Lammily, GoldieBlox Lead With Era of Confidence-Building Dolls

A rendering of the Lammily doll.
A rendering of the Lammily doll. –YouTube

If you ever wrote Santa asking for a doll that promotes a positive body image and gender equality, you’re in luck. If you never did, but think that sounds pretty great, you’re in luck, too.

This week Lammily, introduced as a doll with realistic physical proportions and flexible limbs, flat sneaker-clad feet, and minimal amounts of makeup is on the market. Pittsburgh-based inventor Nickolay Lamm raised more than $500,000 this year to bring his idea to life, and the Lammily first edition doll is developed, real, and priced at $25—just in time for the holiday rush.

Lammily embodies healthy physical proportions based on the average 19-year-old American woman according to the CDC. A package of 38-Lammily Marks stickers, featuring acne, freckles, bruises, and stretch marks, can be purchased for an additional $6.

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Granted, Lammily is white with straight brown hair, and probably upper middle class, based on her internationally-inspired wardrobe, but she’s still a positive change to the industry. The outfit she arrives in is even a conservative choice—an ombré chambray shirt and denim shorts, which, a colleague pointed out, is also a very daring fashion choice. Lamm said he plans to reinvest his extra capital (he told Elle.com that his original monetary goal to produce the doll was $95,000) to expand the line to include different ethnicities and body types. Additionally, Lamm brought on former Heatherette and Betsey Johnson designer Pamela Thompson to create an expanded wardrobe for Lammily which will be available in mid-January.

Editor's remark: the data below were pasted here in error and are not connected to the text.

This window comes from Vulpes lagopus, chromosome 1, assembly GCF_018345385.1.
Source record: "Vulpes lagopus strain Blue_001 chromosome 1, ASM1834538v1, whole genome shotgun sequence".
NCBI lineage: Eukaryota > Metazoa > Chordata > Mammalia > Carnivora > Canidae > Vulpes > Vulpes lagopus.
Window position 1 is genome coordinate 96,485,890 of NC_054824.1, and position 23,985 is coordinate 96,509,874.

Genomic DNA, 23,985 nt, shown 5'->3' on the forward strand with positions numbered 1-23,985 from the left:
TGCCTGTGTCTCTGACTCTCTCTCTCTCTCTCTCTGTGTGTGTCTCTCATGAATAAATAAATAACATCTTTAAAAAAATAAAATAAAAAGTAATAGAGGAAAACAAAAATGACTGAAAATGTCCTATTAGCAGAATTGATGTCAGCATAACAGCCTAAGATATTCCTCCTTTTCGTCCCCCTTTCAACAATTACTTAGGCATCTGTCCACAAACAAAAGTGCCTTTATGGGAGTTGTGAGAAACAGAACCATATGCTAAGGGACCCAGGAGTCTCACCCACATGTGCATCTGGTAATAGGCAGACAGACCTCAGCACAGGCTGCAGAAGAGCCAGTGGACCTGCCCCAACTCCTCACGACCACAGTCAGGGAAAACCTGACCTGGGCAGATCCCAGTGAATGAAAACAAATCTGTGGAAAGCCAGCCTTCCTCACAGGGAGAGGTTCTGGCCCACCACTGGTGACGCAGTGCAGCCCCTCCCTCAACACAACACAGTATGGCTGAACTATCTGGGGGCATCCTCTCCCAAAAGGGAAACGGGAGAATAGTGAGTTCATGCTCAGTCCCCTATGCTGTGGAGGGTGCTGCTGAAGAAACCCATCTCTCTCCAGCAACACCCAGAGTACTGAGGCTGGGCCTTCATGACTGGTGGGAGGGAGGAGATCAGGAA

Lammily launches on the heels of GoldieBlox’s entry to doll industry, introducing hammer-wielding, toolbelt-wearing female “action figure’’ to the market for the holiday rush. Its campaign reads, “Fashion dolls teach girls to value beauty over brains. One is sold every 3 seconds.’’

Their “girl inventor’’ doll is designed to have “hands that grip’’ and comes with a functional zipline, meant to inspire youngsters to construct a functional toy that instills “basic engineering principles and confidence in problem solving.’’ She has poseable joints, brushable blonde hair, and zero ability to swap out her clothes, changing the focus on her function from superficial to spatial.

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In a similar (albeit not as well executed) effort, Mattel recently set out on a mission to prove that Barbie, despite her physical constraints, was indeed a good role model for young girls. The company produced a series of occupation-tied products under the “I Can Be…’’ line, giving Barbie wardrobe-assisted, weirdly specific careers like a “cookie chef,’’ “swim champion,’’ and “entrepreneur—with accompanying books on their professional prospects.

This week, the progressive-in-theory “computer engineer’’ iteration, which comes with the ironic B-side career choice, “actress,’’ recently received her literary accoutrement, and people aren’t too jazzed about it.

In the book, Barbie is supposed to be en route to becoming a computer engineer, but apparently only has “design ideas’’ for a game and needs the help of her male programmer friends to complete it. Not exactly a feminist ideal. Gizmodo (and the rest of the internet) quickly rewrote the narrative, heavy on the expletives.

Mattel VP Lori Pantel issued an apology following the Internet backlash, telling TIME:

“We believe girls should be empowered to understand that anything is possible and believe they live in a world without limits. We apologize that this book didn’t reflect that belief. All Barbie titles moving forward will be written to inspire girls imaginations and portray an empowered Barbie character.’’

I can’t think of anything more empowering than being able to stand on your two feet without the help of high heels. Maybe someday, Barbie.

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